Don't you remember what the JS in JSON stands for? JavaScript doesn't have an integer type, so JSON was designed to treat all numbers as floating point.

    FunFact: JSON isn't strictly a subset of JavaScript; there are some things which JSON allows in strings which JavaScript does not.
    Also as has been said, the spec says nothing about the types of numerical values other than them being, well, numerical.



  • @MiffTheFox said:

    Don't you remember what the JS in JSON stands for? JavaScript doesn't have an integer type, so JSON was designed to treat all numbers as floating point.

    Miff. When is the last time you posted something correct.

    It doesn't matter that JSON "came from" JavaScript. Read the fucking spec. Tell me where the spec requires all numerical values to be floating point.

    Oh and BTW: you're wrong, JavaScript does have an integer type, it's just not exposed to the programmer. Easily proven: take the number on this example, 1111111111, store that in JS and write it back out and you get 111111111 not 1.11111111e10.

    @MiffTheFox said:

    Twitter's numerical ids are a legacy value, you're supposed to use id_str.

    The numerical ids are the correct value. id_str is only there for the benefit of broken-ass JSON parsers written by morons like the Golang creators and apparently you.


  • Winner of the 2016 Presidential Election

    @blakeyrat said:

    Oh and BTW: you're wrong, JavaScript does have an integer type, it's just not exposed to the programmer. Easily proven: take the number on this example, 1111111111, store that in JS and write it back out and you get 111111111 not 1.11111111e10.

    Quick test in Firebug console...

    console.log( 1111111111111111111 );
    Yields:
    1111111111111111200


    Your example of 1111111111 does print 1111111111, but then so does 0.1111111111 * 10000000000.0.


  • @blakeyrat said:

    @MiffTheFox said:
    Don't you remember what the JS in JSON stands for? JavaScript doesn't have an integer type, so JSON was designed to treat all numbers as floating point.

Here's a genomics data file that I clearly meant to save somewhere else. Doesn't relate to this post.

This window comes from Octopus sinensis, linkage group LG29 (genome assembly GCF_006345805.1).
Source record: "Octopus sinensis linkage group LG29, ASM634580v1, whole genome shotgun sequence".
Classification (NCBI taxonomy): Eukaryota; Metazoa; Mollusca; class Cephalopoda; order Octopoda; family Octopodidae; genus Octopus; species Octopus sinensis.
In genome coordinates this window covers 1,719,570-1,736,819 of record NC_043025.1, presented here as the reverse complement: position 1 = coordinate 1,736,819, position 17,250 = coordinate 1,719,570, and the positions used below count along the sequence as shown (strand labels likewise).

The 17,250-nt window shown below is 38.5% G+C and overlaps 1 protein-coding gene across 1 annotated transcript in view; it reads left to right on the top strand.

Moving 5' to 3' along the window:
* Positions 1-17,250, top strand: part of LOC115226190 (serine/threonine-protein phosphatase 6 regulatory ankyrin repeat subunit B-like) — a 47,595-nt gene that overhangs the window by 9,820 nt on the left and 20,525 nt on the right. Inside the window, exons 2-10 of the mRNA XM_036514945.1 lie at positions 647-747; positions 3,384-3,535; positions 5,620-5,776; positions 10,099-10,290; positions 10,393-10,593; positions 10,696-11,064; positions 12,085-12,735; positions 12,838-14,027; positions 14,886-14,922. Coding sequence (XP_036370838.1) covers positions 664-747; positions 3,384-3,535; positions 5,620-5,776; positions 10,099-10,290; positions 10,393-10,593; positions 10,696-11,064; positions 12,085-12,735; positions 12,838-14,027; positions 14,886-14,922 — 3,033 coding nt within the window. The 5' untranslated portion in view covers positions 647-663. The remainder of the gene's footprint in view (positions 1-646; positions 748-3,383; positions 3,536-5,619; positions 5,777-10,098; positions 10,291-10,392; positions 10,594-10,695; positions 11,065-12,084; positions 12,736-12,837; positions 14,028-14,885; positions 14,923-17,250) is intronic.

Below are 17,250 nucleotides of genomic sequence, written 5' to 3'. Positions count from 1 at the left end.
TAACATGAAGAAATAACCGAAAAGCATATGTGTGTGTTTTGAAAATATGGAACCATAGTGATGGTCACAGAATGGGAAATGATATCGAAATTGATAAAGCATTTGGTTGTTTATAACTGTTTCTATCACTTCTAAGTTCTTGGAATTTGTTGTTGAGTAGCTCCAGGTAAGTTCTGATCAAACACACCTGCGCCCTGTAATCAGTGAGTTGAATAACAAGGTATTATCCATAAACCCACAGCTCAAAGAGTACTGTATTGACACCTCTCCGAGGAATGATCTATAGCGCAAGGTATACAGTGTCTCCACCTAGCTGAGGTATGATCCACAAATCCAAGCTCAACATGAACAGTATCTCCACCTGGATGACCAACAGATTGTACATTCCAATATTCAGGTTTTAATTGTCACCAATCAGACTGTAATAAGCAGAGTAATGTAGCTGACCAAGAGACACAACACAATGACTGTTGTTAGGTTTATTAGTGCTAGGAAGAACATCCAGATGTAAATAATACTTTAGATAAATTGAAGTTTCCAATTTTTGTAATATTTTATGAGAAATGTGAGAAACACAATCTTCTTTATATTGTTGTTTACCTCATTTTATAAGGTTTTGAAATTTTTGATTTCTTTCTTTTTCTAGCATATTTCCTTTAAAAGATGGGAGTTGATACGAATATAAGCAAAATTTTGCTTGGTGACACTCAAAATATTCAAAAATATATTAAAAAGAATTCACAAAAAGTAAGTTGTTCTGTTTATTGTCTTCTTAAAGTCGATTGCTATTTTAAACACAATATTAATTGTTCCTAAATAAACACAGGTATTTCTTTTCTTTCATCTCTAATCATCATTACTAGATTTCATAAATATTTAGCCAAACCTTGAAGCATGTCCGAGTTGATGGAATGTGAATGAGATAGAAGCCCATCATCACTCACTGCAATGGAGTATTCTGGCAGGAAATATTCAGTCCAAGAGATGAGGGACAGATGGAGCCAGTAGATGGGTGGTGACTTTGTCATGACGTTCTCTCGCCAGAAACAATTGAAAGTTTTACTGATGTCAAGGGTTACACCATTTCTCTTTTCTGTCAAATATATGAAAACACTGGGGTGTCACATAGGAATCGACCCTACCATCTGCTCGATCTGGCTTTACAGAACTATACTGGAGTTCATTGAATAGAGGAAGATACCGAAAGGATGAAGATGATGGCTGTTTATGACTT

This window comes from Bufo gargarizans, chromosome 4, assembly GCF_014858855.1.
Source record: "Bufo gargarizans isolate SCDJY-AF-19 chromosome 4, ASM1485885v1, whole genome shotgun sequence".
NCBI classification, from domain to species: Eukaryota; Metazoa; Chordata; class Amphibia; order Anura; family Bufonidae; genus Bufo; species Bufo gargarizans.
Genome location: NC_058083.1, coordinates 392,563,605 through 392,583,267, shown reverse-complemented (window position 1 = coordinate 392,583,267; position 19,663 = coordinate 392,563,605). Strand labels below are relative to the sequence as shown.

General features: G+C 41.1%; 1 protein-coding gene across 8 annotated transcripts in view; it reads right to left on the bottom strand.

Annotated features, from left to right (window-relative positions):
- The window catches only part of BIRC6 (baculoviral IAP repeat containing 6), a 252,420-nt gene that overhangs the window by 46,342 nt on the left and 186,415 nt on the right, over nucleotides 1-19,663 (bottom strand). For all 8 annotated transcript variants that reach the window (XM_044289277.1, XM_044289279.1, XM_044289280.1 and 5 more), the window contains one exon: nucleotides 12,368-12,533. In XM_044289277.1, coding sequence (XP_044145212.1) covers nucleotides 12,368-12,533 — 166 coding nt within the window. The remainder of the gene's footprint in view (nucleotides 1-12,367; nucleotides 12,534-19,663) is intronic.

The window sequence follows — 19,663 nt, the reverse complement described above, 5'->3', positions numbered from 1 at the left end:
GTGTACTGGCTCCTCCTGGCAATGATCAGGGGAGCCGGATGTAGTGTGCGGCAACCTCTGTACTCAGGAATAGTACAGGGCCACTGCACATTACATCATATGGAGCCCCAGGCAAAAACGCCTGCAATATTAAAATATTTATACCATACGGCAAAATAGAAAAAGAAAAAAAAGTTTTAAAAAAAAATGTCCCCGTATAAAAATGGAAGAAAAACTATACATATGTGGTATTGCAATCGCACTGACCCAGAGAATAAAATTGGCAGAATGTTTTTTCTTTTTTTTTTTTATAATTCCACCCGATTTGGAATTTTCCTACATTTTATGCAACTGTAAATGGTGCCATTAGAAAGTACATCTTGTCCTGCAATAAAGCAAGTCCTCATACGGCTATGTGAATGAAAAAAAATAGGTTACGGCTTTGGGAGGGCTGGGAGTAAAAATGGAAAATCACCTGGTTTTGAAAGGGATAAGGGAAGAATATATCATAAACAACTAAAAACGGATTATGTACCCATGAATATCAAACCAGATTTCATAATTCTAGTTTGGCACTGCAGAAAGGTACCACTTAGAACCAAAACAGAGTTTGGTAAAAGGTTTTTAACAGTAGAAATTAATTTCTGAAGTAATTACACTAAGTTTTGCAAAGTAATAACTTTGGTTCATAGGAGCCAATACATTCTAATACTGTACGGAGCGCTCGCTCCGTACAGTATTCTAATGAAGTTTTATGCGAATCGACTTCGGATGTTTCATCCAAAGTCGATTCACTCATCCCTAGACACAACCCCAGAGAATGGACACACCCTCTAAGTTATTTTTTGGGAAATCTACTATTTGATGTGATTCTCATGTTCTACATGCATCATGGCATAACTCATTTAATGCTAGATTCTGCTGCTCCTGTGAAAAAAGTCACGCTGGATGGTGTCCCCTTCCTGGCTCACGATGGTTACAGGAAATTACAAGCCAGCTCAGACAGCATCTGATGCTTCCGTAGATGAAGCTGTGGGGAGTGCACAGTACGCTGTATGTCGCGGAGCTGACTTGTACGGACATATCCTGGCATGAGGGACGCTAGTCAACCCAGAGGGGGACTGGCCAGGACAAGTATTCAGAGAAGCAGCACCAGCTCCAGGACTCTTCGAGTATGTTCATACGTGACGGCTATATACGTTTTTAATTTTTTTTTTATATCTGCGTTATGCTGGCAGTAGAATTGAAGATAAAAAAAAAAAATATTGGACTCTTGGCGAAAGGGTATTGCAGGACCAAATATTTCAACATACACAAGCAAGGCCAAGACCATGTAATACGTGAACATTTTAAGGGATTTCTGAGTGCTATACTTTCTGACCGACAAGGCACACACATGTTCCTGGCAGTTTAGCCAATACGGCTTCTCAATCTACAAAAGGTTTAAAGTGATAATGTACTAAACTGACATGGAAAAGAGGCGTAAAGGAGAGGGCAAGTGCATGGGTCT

Miff. When is the last time you posted something correct.

    It doesn't matter that JSON "came from" JavaScript. Read the fucking spec. Tell me where the spec requires all numerical values to be floating point.

    Oh and BTW: you're wrong, JavaScript does have an integer type, it's just not exposed to the programmer. Easily proven: take the number on this example, 1111111111, store that in JS and write it back out and you get 111111111 not 1.11111111e10.

    @MiffTheFox said:

    Twitter's numerical ids are a legacy value, you're supposed to use id_str.

    The numerical ids are the correct value. id_str is only there for the benefit of broken-ass JSON parsers written by morons like the Golang creators and apparently you.

    @The fucking spec said:

    4.3.19

    Number value


    primitive value corresponding to a double-precision 64-bit binary format IEEE 754 value

    I assume this is what you mean. The link you gave doesn't say anything about what a number actually is, and linked to ECMA 262. That's what the quote is from.


  • Winner of the 2016 Presidential Election

    @JSON Spec said:

    It is based on a subset of the JavaScript Programming Language, Standard ECMA-262 3rd Edition - December 1999.

    Reading comprehension fail emphasis added.



  • @MiffTheFox said:

    I assume this is what you mean. The link you gave doesn't say anything about what a number actually is, and linked to ECMA 262. That's what the quote is from.

    That's not the JSON spec. That's the ECMA spec. You fucking idiot.

    Protip: when being called "wrong", the best thing to do is not to double-down and be even wronger.



  • @joe.edwards said:

    @JSON Spec said:
    It is based on a subset of the JavaScript Programming Language, Standard ECMA-262 3rd Edition - December 1999.

    Reading comprehension fail emphasis added.